Research shows how statistics can help fight misinformation

An American University (AU) math professor and his team created a statistical model which can be used to detect misinformation in social posts. The model also avoids the problem of black boxes that occur in machine learning.

With the use of algorithms and computer models, machine learning is increasingly playing a role in helping stop the spread of disinformation, but a major challenge for scientists is the black box of unknowability, where researchers don’t understand how the machine comes to the same decision as human trainers.

Using a Twitter dataset with misinformation tweets about COVID-19, Zois Boukouvalas, assistant professor in the AU Department of Mathematics and Statistics, College of Arts and Sciences, shows how statistical models can detect misinformation in social media during events such as a pandemic or natural disaster. In recently published research, Boukouvalas and his colleagues, including AU student Caitlin Moroney and computer science professor Nathalie Japkowicz, also show how the model’s decisions align with those made by humans.

“We would like to know what a machine thinks when it makes decisions, and how and why it agrees with the humans who shaped it,” Boukouvalas said. “We don’t want to block someone’s social media account because the model is making a biased decision. “

The Boukouvalas method is a type of machine learning using statistics. It’s not as popular a field of study as deep learning, the complex, multi-layered type of machine learning and artificial intelligence. Statistical models are effective and offer another, somewhat untapped, way to combat disinformation, Boukouvalas said.

For a test set of 112 real and erroneous tweets, the model achieved high prediction performance and ranked them correctly, with almost 90% accuracy. (Using such a compact dataset was an effective way to verify how the method detected misinformation tweets.)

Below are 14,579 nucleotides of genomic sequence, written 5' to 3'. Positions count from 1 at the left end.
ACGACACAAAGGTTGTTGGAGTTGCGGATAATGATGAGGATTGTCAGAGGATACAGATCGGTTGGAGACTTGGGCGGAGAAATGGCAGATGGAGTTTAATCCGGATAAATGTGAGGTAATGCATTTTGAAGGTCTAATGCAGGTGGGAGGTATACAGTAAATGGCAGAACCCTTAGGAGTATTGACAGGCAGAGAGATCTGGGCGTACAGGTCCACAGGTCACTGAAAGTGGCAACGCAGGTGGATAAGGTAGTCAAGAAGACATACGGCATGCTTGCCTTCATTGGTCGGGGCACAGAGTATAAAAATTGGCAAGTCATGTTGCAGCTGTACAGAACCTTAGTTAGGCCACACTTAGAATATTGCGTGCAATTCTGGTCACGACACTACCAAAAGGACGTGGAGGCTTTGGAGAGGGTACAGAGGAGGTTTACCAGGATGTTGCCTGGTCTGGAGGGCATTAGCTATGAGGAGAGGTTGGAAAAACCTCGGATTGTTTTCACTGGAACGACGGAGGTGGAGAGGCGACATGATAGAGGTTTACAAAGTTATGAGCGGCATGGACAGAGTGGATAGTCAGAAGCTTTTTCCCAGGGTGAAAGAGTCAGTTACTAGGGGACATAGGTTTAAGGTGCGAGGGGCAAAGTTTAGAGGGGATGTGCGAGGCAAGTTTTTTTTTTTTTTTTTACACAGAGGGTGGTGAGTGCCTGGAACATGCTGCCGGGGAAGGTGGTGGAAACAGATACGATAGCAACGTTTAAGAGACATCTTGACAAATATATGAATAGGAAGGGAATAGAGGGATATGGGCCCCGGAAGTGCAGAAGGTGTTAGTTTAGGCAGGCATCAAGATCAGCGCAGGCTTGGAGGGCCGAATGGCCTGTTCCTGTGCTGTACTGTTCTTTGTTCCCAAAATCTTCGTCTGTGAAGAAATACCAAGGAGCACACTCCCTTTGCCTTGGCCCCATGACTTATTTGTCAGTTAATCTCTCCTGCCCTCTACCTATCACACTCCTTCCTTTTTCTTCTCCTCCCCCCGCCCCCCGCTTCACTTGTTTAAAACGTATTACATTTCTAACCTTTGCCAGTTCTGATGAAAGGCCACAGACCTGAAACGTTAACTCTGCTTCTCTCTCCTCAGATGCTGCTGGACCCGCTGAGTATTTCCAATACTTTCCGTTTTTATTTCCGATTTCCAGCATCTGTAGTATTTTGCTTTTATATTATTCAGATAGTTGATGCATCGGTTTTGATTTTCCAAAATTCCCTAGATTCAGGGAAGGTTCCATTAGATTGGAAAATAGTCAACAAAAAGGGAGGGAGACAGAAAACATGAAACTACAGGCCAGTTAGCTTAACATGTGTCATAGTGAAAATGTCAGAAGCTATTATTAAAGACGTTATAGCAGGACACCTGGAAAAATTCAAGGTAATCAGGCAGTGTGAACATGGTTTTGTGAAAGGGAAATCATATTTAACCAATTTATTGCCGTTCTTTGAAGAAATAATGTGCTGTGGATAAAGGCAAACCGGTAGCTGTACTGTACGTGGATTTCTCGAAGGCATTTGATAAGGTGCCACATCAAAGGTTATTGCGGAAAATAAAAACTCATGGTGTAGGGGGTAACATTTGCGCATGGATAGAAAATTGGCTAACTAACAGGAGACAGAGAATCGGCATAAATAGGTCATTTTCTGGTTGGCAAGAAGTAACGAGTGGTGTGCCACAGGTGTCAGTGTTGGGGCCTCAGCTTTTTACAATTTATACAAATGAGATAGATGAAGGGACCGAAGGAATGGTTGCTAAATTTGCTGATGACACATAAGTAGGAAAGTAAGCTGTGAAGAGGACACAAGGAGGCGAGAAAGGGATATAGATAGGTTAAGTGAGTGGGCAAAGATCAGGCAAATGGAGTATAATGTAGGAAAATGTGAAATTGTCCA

“What’s important about this discovery is that our model achieved precision while providing transparency on how it detected tweets that were disinformation,” Boukouvalas added. “Deep learning methods cannot achieve this kind of precision transparently. “

Before testing the model on the dataset, the researchers first prepared to train the model. Models are as good as the information humans provide. Human biases are introduced (one of the reasons behind the biases in facial recognition technology) and black boxes are created.

The researchers carefully tagged the tweets as either disinformation or real, and they used a set of predefined rules about the language used in disinformation to guide their choices. They also took into account nuances of human language and linguistic characteristics associated with misinformation, such as a message that makes more use of proper names, punctuation, and special characters. A sociolinguist, Professor Christine Mallinson of the University of Maryland in Baltimore County, identified the tweets for writing styles associated with misinformation, prejudice and less reliable sources in the media. Then it was time to train the model.

“Once we add these inputs into the model, it tries to understand the underlying factors that lead to the separation of good and bad information,” Japkowicz said. “It’s about learning the context and how the words interact. “

For example, two of the tweets in the dataset together contain “bat soup” and “covid”. The tweets were labeled as disinformation by the researchers and the model identified them as such. The model identified the tweets as having hate speech, hyperbolic language, and strongly emotional language, all associated with misinformation. This suggests that the model singled out the human decision behind the tagging in each of these tweets, and followed the researchers’ rules.

The next steps are to improve the model’s user interface, as well as improve the model so that it can detect misinformation social posts that include images or other media. The statistical model will need to learn how a variety of elements in social posts interact to create disinformation. In its current form, the model could be best used by social scientists or others who are looking for ways to detect disinformation.

Despite advances in machine learning to help fight disinformation, Boukouvalas and Japkowicz agreed that human intelligence and information literacy remain the first line of defense in stopping the spread of disinformation.

“Through our work, we are designing tools based on machine learning to alert and educate the public to eliminate disinformation, but we strongly believe that humans must take an active role so as not to spread disinformation in the first place. “said Boukouvalas.

– This press release was originally posted on the American University website

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